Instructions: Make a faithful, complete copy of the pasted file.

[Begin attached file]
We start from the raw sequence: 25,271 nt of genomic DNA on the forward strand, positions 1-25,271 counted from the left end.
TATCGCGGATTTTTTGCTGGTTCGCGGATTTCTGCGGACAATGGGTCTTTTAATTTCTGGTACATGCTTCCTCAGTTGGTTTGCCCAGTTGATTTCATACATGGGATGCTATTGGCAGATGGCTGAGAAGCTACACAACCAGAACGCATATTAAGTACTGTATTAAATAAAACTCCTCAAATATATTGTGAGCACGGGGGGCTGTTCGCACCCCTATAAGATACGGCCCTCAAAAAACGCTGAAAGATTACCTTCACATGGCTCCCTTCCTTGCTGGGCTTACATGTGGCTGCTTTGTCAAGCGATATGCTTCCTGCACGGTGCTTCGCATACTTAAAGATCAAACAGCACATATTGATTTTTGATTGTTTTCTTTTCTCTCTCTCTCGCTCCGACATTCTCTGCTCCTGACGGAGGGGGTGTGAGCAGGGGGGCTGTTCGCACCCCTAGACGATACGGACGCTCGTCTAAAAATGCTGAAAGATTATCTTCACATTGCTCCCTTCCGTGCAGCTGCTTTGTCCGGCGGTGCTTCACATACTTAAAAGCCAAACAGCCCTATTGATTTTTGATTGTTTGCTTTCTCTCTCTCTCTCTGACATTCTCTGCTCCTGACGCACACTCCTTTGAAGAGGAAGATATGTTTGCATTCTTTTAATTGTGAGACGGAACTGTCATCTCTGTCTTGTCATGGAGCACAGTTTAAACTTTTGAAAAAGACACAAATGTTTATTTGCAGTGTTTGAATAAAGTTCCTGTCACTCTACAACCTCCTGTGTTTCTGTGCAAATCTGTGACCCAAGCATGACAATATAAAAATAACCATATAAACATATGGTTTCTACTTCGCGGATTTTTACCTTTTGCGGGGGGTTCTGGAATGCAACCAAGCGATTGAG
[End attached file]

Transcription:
We start from the raw sequence: 25,271 nt of genomic DNA on the forward strand, positions 1-25,271 counted from the left end.
TATCGCGGATTTTTTGCTGGTTCGCGGATTTCTGCGGACAATGGGTCTTTTAATTTCTGGTACATGCTTCCTCAGTTGGTTTGCCCAGTTGATTTCATACATGGGATGCTATTGGCAGATGGCTGAGAAGCTACACAACCAGAACGCATATTAAGTACTGTATTAAATAAAACTCCTCAAATATATTGTGAGCACGGGGGGCTGTTCGCACCCCTATAAGATACGGCCCTCAAAAAACGCTGAAAGATTACCTTCACATGGCTCCCTTCCTTGCTGGGCTTACATGTGGCTGCTTTGTCAAGCGATATGCTTCCTGCACGGTGCTTCGCATACTTAAAGATCAAACAGCACATATTGATTTTTGATTGTTTTCTTTTCTCTCTCTCTCGCTCCGACATTCTCTGCTCCTGACGGAGGGGGTGTGAGCAGGGGGGCTGTTCGCACCCCTAGACGATACGGACGCTCGTCTAAAAATGCTGAAAGATTATCTTCACATTGCTCCCTTCCGTGCAGCTGCTTTGTCCGGCGGTGCTTCACATACTTAAAAGCCAAACAGCCCTATTGATTTTTGATTGTTTGCTTTCTCTCTCTCTCTCTGACATTCTCTGCTCCTGACGCACACTCCTTTGAAGAGGAAGATATGTTTGCATTCTTTTAATTGTGAGACGGAACTGTCATCTCTGTCTTGTCATGGAGCACAGTTTAAACTTTTGAAAAAGACACAAATGTTTATTTGCAGTGTTTGAATAAAGTTCCTGTCACTCTACAACCTCCTGTGTTTCTGTGCAAATCTGTGACCCAAGCATGACAATATAAAAATAACCATATAAACATATGGTTTCTACTTCGCGGATTTTTACCTTTTGCGGGGGGTTCTGGAATGCAACCAAGCGATTGAG